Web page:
### Napier's 'Rabdologiae'

Logarithms were by no means the only computational aid invented by Napier. In 1617, the year of his death, Napier published *Rabdologiae*, a slender volume describing a trilogy of mechanical calculating aids. Remarkably, while none of the three are based upon logarithms, one is based on the binary number system, predating by almost a century Gottfried Wilhelm Leibniz's better known treatise on the binary number system, "Explication de l'Arithmétique Binaire" (1703). (To view this treatise in *Convergence,* see the article "Russian Multiplication, Microprocessors, and Leibniz".)

**Figure 8. **John Napier's* Rabdologiae* (1617). From the Erwin Tomash Library on the History of Computing. An entire copy of the *Rabdologiae,* with commentary by Tomash and Michael R. Williams, can be viewed here, courtesy of the Tomash Library. Another copy is available via Google Books.

### Napier's 'bones'

The best known of the trilogy of topics in *Rabdologiae,* the so-called 'Napier's bones', was a set of rods used for multiplying, dividing, and extracting roots. As Napier noted in the introduction to *Rabdologiae, *his rods were in quite common use by the time the book itself was published. Napier's rods are simply portions of the multiplication table inscribed in *gelosia-* or lattice-format on sticks made of wood or bone. These 'bones' surely represent the first, albeit primitive, mechanical pocket calculator.

For an example of multiplication using Napier's rods, see the *Convergence* article, "John Napier: His Life, His Logs, and His Bones".

Gelosia multiplication is also known as latticed multiplication. The term 'gelosia' is due to Luca Pacioli (ca. 1445-ca. 1514), who used it in his *Suma de Arithmetica, Geometria, Proportioni et Proportionalita* (Venice, 1494). The pattern suggests the gratings placed in Venetian windows to protect residents from the public gaze. Known as *gelosia,* the Italian word for jealousy, they were designed to permit women to peep out and yet remain unseen from the street. The English word 'jalousie' for a type of Venetian blind has come down to us.

**Figure 9.** Napier's bones (or rods)

The widespread acceptance of Napier's rods in a few short years is perhaps better understood through J. W. L. Glaisher's comment (1874):

There is abundant evidence that, till comparatively recent times (say the beginning of the eighteenth century), multiplication was regarded as a most laborious operation; this is testified not only indirectly by the very simple examples given in old arithmetics, but explicitly by Decker in his 'Erste Deel van de Nieuwe Telkonst'. The great popularity of Napier's bones, and the eagerness with which they were received all over Europe, show how great an assistance the simplest contrivance for reducing the labour of multiplications was considered to be.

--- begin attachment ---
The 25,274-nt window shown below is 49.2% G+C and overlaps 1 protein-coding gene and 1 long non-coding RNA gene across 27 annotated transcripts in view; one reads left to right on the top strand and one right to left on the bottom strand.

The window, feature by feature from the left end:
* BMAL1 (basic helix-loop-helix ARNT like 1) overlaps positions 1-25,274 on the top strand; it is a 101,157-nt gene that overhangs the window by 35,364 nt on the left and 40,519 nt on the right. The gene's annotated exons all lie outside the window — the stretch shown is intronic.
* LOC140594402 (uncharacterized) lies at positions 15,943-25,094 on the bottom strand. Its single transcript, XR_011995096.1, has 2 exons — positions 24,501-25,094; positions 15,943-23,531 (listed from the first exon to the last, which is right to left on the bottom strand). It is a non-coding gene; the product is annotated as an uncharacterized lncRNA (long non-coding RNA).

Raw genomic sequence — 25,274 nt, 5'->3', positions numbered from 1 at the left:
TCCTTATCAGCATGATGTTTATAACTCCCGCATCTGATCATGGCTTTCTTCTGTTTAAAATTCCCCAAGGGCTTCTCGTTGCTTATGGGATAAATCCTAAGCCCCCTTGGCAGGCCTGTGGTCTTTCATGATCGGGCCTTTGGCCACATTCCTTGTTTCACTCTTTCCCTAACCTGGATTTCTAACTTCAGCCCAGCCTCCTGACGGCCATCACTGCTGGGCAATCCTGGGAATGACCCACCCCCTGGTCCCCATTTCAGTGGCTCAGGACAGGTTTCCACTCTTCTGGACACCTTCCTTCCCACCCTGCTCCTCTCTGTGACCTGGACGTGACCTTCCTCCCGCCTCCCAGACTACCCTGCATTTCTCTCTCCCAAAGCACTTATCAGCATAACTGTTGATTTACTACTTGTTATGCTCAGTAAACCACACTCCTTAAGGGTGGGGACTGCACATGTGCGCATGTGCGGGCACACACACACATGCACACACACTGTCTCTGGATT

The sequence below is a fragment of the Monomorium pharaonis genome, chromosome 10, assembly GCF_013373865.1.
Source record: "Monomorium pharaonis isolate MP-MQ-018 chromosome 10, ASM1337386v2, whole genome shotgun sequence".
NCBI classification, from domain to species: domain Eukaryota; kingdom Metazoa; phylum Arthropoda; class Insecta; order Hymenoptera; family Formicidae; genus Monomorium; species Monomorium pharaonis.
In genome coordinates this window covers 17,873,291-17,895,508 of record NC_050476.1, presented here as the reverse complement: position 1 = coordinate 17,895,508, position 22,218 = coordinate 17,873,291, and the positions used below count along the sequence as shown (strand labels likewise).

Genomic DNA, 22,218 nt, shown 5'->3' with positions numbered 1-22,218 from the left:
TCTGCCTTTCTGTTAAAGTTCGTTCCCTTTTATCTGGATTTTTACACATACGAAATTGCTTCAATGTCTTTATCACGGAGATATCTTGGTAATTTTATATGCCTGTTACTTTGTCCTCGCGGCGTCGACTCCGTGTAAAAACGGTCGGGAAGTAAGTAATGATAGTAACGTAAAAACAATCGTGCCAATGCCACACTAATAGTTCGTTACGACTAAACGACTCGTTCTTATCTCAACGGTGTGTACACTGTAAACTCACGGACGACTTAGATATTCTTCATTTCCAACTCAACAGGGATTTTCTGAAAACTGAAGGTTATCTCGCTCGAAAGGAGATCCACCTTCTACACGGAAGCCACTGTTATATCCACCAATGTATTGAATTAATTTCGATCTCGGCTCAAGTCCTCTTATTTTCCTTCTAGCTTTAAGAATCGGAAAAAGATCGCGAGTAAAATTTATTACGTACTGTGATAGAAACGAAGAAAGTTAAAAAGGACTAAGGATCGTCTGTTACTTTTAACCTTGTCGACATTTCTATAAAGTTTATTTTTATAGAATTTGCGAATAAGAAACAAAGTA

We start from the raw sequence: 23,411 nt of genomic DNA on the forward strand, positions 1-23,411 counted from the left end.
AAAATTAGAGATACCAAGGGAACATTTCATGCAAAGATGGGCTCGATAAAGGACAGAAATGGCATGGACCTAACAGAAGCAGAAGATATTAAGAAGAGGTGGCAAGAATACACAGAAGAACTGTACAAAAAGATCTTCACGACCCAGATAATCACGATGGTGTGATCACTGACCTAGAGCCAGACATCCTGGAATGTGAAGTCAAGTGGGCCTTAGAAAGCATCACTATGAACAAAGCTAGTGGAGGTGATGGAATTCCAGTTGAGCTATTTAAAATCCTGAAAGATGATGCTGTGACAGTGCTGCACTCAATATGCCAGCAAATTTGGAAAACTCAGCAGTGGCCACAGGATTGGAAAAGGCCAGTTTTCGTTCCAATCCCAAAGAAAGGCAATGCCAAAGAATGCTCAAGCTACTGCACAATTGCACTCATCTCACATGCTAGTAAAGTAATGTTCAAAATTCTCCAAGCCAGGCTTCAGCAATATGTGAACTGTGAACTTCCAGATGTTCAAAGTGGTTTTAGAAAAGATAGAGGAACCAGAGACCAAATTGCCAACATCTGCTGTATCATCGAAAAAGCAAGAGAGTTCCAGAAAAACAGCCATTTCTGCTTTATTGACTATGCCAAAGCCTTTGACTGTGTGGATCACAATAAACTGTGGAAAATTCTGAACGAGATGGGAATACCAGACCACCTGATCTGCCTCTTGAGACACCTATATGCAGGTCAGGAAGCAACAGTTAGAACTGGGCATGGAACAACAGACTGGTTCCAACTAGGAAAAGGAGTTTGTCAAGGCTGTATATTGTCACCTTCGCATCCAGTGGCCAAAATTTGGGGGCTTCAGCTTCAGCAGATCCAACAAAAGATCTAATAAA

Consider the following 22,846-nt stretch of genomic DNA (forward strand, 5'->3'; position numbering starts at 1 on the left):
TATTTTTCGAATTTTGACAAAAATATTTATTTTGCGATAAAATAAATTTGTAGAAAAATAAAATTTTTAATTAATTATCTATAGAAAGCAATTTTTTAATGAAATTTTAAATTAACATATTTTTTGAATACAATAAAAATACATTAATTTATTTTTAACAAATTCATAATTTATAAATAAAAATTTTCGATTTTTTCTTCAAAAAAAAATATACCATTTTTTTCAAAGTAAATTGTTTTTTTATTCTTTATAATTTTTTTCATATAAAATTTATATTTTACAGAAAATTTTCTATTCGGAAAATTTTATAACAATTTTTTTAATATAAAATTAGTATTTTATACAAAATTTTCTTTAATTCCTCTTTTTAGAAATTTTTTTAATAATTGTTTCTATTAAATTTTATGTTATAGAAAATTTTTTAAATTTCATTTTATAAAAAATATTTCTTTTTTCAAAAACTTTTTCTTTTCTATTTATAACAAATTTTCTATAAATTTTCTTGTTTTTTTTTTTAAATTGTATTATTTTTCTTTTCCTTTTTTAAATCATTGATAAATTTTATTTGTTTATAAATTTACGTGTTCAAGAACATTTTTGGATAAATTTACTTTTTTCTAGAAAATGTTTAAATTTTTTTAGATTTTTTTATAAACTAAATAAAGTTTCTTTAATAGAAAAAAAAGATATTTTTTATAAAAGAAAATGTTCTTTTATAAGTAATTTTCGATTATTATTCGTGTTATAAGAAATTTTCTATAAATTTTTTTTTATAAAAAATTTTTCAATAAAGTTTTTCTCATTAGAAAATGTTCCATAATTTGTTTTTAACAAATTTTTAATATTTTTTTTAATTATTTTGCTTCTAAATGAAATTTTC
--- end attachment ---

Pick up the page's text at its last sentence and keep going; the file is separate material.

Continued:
### Napier's 'promptuary'

In the first appendix to the *Rabdologia*, Napier introduced a second, more complex rod machine capable of much higher-speed multiplication. This was a two-dimensional configuration of rods which he named the Promptuary. The sole known early example of a Promptuary resides in a museum in Madrid, Spain, where the second author happily discovered it over three decades ago (Tomash, 1988).

**Figure 10.** Napier's Promptuary

### Napier's 'chessboard calculator'

The third and final section of the *Rabdologia* is a 37-page addendum that describes what Napier called "Location Arithmetic as Performed on a Chessboard", and this arithmetic is the focus of the present article. Napier's enthusiasm for his Chessboard Calculator is apparent from his remarks in the preface to the addendum, which is worth quoting in its entirety (Napier, 1990):

While working in my spare time on these short methods and seeking ways in which the tedium of calculation might be removed, I developed (not only my logarithms, my Rabdology, my Promptuary for multiplication and other things, but also) a method of arithmetic on a flat surface. As this performs all the more difficult operations of common arithmetic on a chessboard, it might well be described as more of a lark than a labor, for it carries out addition, subtraction, multiplication, division, and [even] the extraction of roots purely by moving counters from place to place. There is one small difficulty in working with it, and that is that the numbers it uses differ from ordinary numbers, so that one must begin by expressing ordinary numbers in the new form and end by reducing them to common form. Either process is simple enough even during the course of the calculation, and overall my method is easier and more accurate than almost any other short method of Arithmetic. I therefore resolved not to bury it in silence nor (as it is so short) to publish it on its own but to subjoin it to my Rabdology after the aforementioned promptuary for the benefit of the studious and the scrutiny of the learned.

Despite Napier's enthusiasm, the Chessboard Calculator never seems to have found favor. "Location Arithmetic as Performed on a Chessboard" was largely ignored and in subsequent years was reported on as a mere curiosity. It is somewhat ironic that within Napier's unheralded Chessboard Calculator lies buried one of the earliest applications of the binary number system—described as "a pioneering explanation of binary arithmetic as a computational aid" by Robin Rider in the Introduction to a translation of Napier's *Rabdologiae* (Napier 1990, p. xxiii). We find Napier's invention to be worthy of explication for at least two reasons: first, his early use of binary arithmetic, which he identified as the "one small difficulty in working with" his Chessboard Calculator, and, second, its potential as a source of enriching educational experiences for today's students.